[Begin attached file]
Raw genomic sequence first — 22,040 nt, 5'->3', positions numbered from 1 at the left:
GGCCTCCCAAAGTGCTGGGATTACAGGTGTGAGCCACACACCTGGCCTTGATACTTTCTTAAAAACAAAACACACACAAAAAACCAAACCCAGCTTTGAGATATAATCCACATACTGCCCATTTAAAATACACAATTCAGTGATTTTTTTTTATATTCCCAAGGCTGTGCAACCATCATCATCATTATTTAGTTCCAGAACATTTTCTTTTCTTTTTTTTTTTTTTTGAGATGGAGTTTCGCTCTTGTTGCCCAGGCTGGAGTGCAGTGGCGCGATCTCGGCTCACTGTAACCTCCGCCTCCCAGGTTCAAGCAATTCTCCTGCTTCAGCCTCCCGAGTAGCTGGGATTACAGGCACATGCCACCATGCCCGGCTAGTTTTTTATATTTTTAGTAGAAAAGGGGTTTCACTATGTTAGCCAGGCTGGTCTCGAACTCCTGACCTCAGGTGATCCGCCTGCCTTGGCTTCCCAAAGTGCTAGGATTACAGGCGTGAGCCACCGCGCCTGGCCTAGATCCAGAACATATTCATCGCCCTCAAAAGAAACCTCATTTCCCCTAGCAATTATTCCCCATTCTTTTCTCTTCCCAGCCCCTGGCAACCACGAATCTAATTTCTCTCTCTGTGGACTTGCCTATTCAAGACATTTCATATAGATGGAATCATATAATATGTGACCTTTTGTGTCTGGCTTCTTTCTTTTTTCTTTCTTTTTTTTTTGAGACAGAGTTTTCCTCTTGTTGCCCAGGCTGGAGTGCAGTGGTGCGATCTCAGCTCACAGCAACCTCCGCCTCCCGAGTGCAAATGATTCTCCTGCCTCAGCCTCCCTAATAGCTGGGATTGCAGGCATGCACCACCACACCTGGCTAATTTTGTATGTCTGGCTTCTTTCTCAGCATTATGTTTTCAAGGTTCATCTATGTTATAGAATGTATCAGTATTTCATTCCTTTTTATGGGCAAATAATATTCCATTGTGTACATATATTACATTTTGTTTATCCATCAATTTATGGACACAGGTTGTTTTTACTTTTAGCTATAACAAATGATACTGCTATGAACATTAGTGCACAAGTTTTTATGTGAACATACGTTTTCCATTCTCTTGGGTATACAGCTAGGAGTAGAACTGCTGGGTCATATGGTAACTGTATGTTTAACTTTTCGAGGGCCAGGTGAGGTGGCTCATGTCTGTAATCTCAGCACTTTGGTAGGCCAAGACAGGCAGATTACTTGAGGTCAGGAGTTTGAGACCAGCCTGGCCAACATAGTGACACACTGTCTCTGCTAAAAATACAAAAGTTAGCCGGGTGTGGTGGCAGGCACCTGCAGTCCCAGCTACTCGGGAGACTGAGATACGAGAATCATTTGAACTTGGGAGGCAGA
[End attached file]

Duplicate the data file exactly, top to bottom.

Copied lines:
Raw genomic sequence first — 22,040 nt, 5'->3', positions numbered from 1 at the left:
GGCCTCCCAAAGTGCTGGGATTACAGGTGTGAGCCACACACCTGGCCTTGATACTTTCTTAAAAACAAAACACACACAAAAAACCAAACCCAGCTTTGAGATATAATCCACATACTGCCCATTTAAAATACACAATTCAGTGATTTTTTTTTATATTCCCAAGGCTGTGCAACCATCATCATCATTATTTAGTTCCAGAACATTTTCTTTTCTTTTTTTTTTTTTTTGAGATGGAGTTTCGCTCTTGTTGCCCAGGCTGGAGTGCAGTGGCGCGATCTCGGCTCACTGTAACCTCCGCCTCCCAGGTTCAAGCAATTCTCCTGCTTCAGCCTCCCGAGTAGCTGGGATTACAGGCACATGCCACCATGCCCGGCTAGTTTTTTATATTTTTAGTAGAAAAGGGGTTTCACTATGTTAGCCAGGCTGGTCTCGAACTCCTGACCTCAGGTGATCCGCCTGCCTTGGCTTCCCAAAGTGCTAGGATTACAGGCGTGAGCCACCGCGCCTGGCCTAGATCCAGAACATATTCATCGCCCTCAAAAGAAACCTCATTTCCCCTAGCAATTATTCCCCATTCTTTTCTCTTCCCAGCCCCTGGCAACCACGAATCTAATTTCTCTCTCTGTGGACTTGCCTATTCAAGACATTTCATATAGATGGAATCATATAATATGTGACCTTTTGTGTCTGGCTTCTTTCTTTTTTCTTTCTTTTTTTTTTGAGACAGAGTTTTCCTCTTGTTGCCCAGGCTGGAGTGCAGTGGTGCGATCTCAGCTCACAGCAACCTCCGCCTCCCGAGTGCAAATGATTCTCCTGCCTCAGCCTCCCTAATAGCTGGGATTGCAGGCATGCACCACCACACCTGGCTAATTTTGTATGTCTGGCTTCTTTCTCAGCATTATGTTTTCAAGGTTCATCTATGTTATAGAATGTATCAGTATTTCATTCCTTTTTATGGGCAAATAATATTCCATTGTGTACATATATTACATTTTGTTTATCCATCAATTTATGGACACAGGTTGTTTTTACTTTTAGCTATAACAAATGATACTGCTATGAACATTAGTGCACAAGTTTTTATGTGAACATACGTTTTCCATTCTCTTGGGTATACAGCTAGGAGTAGAACTGCTGGGTCATATGGTAACTGTATGTTTAACTTTTCGAGGGCCAGGTGAGGTGGCTCATGTCTGTAATCTCAGCACTTTGGTAGGCCAAGACAGGCAGATTACTTGAGGTCAGGAGTTTGAGACCAGCCTGGCCAACATAGTGACACACTGTCTCTGCTAAAAATACAAAAGTTAGCCGGGTGTGGTGGCAGGCACCTGCAGTCCCAGCTACTCGGGAGACTGAGATACGAGAATCATTTGAACTTGGGAGGCAGA